The best laid plans of mice and men often go awry. So, sometimes, do those of courts. The unintended consequences of this Court’s judgment in Gauteng Development Tribunal need to be unravelled here.
 The case concerns the applicability of, and interaction between, successive legislative regimes governing municipal planning: the now repealed Development Facilitation Act (DFA) and the Spatial Planning and Land Use Management Act (SPLUMA). In particular, the dispute turns on the legal status of decisions and applications during the transition period between these two legislative frameworks when there was a three-year gap in the regulation of municipal planning.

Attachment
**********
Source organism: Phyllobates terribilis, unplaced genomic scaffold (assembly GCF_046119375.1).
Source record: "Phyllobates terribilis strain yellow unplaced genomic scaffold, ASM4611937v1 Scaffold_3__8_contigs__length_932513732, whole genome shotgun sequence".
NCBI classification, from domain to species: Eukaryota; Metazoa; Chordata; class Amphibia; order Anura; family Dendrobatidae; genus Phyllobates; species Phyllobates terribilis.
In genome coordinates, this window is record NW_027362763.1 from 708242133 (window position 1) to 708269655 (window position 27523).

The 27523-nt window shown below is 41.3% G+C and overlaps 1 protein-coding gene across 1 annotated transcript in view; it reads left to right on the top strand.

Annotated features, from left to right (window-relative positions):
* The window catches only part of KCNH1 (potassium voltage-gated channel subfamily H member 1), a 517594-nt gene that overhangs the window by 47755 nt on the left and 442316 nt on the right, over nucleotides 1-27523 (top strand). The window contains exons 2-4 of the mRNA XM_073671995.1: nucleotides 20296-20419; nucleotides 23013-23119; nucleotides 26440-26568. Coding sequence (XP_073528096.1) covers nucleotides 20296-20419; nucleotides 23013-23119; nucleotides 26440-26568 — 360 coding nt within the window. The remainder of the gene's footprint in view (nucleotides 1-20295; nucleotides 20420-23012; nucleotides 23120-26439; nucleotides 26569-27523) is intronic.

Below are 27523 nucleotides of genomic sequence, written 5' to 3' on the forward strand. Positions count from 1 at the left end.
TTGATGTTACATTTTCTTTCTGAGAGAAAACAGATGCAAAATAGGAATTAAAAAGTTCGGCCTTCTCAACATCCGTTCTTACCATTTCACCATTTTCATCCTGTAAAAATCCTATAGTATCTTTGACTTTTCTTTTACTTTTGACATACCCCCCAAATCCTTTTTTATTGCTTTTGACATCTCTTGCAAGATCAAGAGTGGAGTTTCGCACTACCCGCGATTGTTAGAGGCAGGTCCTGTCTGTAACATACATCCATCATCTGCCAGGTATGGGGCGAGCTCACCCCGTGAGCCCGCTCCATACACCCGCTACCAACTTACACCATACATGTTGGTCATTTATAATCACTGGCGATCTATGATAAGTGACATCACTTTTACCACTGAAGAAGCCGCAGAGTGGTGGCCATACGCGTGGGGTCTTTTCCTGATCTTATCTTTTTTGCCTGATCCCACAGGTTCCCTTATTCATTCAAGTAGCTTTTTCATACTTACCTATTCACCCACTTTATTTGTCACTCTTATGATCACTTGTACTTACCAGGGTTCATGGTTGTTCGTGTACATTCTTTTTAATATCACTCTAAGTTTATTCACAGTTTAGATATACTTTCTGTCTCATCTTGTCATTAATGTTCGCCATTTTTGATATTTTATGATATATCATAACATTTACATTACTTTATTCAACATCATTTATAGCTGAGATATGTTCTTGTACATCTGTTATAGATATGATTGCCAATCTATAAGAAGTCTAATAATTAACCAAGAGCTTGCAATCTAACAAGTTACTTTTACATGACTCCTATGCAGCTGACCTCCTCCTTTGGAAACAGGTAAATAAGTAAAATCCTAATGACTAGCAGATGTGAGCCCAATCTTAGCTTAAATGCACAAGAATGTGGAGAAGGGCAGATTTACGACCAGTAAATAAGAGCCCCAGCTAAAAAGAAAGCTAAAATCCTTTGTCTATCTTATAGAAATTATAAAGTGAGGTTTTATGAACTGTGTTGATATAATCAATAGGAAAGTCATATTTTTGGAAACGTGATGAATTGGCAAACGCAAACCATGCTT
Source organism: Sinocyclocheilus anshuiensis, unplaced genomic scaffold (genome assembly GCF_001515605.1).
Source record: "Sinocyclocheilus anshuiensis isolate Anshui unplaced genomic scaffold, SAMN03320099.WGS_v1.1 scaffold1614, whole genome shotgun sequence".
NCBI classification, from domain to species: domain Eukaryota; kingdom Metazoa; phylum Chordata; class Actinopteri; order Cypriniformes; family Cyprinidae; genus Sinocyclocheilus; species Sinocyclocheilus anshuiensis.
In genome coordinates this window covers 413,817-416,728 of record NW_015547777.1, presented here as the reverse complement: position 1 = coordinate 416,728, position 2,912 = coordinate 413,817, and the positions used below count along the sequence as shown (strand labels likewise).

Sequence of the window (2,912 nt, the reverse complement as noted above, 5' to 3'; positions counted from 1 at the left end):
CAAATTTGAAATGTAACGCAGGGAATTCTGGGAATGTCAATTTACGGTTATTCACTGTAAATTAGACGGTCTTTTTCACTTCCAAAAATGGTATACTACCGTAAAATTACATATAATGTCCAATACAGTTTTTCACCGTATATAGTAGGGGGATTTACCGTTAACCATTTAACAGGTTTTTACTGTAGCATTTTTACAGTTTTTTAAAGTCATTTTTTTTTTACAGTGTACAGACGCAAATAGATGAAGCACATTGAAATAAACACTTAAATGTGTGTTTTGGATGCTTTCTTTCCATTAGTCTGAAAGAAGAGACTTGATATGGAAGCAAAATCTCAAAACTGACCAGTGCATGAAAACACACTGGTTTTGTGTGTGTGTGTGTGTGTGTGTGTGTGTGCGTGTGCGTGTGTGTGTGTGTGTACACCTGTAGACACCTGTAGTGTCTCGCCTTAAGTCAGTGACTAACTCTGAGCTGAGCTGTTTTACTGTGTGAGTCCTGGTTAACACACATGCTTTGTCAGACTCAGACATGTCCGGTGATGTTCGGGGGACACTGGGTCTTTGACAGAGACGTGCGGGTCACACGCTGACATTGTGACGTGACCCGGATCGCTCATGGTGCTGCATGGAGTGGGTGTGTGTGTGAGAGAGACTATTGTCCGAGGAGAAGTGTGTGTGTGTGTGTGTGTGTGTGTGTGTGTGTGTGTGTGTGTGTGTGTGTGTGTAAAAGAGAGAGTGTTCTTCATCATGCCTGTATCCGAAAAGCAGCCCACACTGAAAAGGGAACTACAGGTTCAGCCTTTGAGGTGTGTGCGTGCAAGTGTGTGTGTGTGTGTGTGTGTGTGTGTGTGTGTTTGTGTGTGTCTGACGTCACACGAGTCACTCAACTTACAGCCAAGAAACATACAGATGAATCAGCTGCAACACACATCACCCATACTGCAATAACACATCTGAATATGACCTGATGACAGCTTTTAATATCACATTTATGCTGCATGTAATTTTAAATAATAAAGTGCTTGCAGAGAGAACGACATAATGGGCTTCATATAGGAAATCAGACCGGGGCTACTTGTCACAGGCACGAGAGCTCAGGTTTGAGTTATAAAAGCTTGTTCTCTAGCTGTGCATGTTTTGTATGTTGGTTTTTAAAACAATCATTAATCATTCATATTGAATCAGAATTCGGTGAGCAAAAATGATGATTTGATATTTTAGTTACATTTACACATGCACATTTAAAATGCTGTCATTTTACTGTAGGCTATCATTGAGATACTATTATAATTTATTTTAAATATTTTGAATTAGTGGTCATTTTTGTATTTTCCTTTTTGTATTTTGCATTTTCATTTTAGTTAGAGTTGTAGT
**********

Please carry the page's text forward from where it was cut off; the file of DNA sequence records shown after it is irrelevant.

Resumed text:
This gap was the direct result of Parliament’s failure to enact remedial legislation to govern municipal planning before the expiry of this Court’s suspension of a declaration of invalidity in Gauteng Development Tribunal. Indirectly, the risk of this legislative lacuna arose because this Court did not anticipate this potential failure by Parliament. It thus granted an order that did not explicitly regulate the legal consequences of that eventuality. Central to the current dispute is the proper interpretation of this Court’s order in that case in light of the reasoning that was provided to justify the order.
 This case has unfolded against a changing legislative landscape. It is necessary to have regard to that backdrop in order to understand the legal uncertainty that prevailed at various points in the current litigation.